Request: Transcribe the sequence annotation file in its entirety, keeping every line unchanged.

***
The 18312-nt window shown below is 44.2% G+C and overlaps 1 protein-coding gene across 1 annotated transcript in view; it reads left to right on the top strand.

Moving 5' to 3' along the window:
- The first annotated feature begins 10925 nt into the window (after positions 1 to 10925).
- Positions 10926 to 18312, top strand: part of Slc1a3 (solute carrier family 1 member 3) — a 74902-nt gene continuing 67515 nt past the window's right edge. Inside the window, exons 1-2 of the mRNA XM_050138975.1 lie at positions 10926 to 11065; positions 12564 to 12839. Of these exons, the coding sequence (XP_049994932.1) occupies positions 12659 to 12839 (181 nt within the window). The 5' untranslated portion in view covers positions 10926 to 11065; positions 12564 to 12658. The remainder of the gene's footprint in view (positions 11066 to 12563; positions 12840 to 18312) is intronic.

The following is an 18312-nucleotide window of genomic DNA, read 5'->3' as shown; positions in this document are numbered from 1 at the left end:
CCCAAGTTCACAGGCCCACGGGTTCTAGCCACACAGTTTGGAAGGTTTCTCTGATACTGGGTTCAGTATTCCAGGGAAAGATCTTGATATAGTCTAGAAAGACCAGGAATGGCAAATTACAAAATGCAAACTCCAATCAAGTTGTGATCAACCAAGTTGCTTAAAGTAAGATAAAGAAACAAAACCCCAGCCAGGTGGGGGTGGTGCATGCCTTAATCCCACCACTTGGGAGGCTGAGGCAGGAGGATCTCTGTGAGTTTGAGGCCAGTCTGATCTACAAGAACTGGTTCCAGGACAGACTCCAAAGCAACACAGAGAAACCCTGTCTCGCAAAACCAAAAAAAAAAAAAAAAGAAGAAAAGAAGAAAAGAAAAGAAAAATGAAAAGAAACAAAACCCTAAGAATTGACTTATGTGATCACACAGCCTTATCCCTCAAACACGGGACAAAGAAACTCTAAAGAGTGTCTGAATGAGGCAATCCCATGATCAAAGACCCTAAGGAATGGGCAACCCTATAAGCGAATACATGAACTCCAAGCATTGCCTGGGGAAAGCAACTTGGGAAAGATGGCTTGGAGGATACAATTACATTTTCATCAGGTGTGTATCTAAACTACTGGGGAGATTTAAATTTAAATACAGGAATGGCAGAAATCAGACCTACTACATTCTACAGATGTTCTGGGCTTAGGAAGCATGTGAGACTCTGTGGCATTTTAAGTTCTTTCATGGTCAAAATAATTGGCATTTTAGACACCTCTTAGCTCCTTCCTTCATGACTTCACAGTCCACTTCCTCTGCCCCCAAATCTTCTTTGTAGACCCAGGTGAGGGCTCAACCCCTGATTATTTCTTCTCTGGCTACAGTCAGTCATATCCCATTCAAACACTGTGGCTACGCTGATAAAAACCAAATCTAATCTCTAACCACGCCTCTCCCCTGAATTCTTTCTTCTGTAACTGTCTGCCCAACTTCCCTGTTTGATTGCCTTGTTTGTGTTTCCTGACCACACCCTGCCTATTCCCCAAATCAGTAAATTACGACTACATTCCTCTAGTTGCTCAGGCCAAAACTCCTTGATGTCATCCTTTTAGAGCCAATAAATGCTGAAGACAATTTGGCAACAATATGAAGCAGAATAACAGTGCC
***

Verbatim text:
The 18312-nt window shown below is 44.2% G+C and overlaps 1 protein-coding gene across 1 annotated transcript in view; it reads left to right on the top strand.

Moving 5' to 3' along the window:
- The first annotated feature begins 10925 nt into the window (after positions 1 to 10925).
- Positions 10926 to 18312, top strand: part of Slc1a3 (solute carrier family 1 member 3) — a 74902-nt gene continuing 67515 nt past the window's right edge. Inside the window, exons 1-2 of the mRNA XM_050138975.1 lie at positions 10926 to 11065; positions 12564 to 12839. Of these exons, the coding sequence (XP_049994932.1) occupies positions 12659 to 12839 (181 nt within the window). The 5' untranslated portion in view covers positions 10926 to 11065; positions 12564 to 12658. The remainder of the gene's footprint in view (positions 11066 to 12563; positions 12840 to 18312) is intronic.

The following is an 18312-nucleotide window of genomic DNA, read 5'->3' as shown; positions in this document are numbered from 1 at the left end:
CCCAAGTTCACAGGCCCACGGGTTCTAGCCACACAGTTTGGAAGGTTTCTCTGATACTGGGTTCAGTATTCCAGGGAAAGATCTTGATATAGTCTAGAAAGACCAGGAATGGCAAATTACAAAATGCAAACTCCAATCAAGTTGTGATCAACCAAGTTGCTTAAAGTAAGATAAAGAAACAAAACCCCAGCCAGGTGGGGGTGGTGCATGCCTTAATCCCACCACTTGGGAGGCTGAGGCAGGAGGATCTCTGTGAGTTTGAGGCCAGTCTGATCTACAAGAACTGGTTCCAGGACAGACTCCAAAGCAACACAGAGAAACCCTGTCTCGCAAAACCAAAAAAAAAAAAAAAAGAAGAAAAGAAGAAAAGAAAAGAAAAATGAAAAGAAACAAAACCCTAAGAATTGACTTATGTGATCACACAGCCTTATCCCTCAAACACGGGACAAAGAAACTCTAAAGAGTGTCTGAATGAGGCAATCCCATGATCAAAGACCCTAAGGAATGGGCAACCCTATAAGCGAATACATGAACTCCAAGCATTGCCTGGGGAAAGCAACTTGGGAAAGATGGCTTGGAGGATACAATTACATTTTCATCAGGTGTGTATCTAAACTACTGGGGAGATTTAAATTTAAATACAGGAATGGCAGAAATCAGACCTACTACATTCTACAGATGTTCTGGGCTTAGGAAGCATGTGAGACTCTGTGGCATTTTAAGTTCTTTCATGGTCAAAATAATTGGCATTTTAGACACCTCTTAGCTCCTTCCTTCATGACTTCACAGTCCACTTCCTCTGCCCCCAAATCTTCTTTGTAGACCCAGGTGAGGGCTCAACCCCTGATTATTTCTTCTCTGGCTACAGTCAGTCATATCCCATTCAAACACTGTGGCTACGCTGATAAAAACCAAATCTAATCTCTAACCACGCCTCTCCCCTGAATTCTTTCTTCTGTAACTGTCTGCCCAACTTCCCTGTTTGATTGCCTTGTTTGTGTTTCCTGACCACACCCTGCCTATTCCCCAAATCAGTAAATTACGACTACATTCCTCTAGTTGCTCAGGCCAAAACTCCTTGATGTCATCCTTTTAGAGCCAATAAATGCTGAAGACAATTTGGCAACAATATGAAGCAGAATAACAGTGCC